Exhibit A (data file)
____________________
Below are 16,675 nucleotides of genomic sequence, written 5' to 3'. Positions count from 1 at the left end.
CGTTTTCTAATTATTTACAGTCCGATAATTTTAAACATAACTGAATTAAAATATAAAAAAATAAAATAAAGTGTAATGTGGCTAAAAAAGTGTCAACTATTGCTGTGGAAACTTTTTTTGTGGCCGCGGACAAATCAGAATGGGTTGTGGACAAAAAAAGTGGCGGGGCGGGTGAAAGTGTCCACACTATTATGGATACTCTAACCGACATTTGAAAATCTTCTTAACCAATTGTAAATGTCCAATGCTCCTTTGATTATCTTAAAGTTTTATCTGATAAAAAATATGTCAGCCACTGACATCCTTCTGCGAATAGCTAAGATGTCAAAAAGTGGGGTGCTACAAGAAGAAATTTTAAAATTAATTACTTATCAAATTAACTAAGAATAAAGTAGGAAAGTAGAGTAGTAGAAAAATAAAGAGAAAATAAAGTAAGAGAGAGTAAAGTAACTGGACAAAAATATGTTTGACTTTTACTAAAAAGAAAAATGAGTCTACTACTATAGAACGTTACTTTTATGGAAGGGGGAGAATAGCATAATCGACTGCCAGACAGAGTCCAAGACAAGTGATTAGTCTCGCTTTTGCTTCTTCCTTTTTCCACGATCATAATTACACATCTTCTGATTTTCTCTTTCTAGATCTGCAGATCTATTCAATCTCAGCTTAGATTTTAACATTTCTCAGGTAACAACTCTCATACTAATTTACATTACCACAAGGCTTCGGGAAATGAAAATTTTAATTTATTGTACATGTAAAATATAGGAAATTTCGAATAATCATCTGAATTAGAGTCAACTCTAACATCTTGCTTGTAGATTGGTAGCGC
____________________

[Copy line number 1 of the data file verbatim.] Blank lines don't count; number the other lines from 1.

Below are 16,675 nucleotides of genomic sequence, written 5' to 3'. Positions count from 1 at the left end.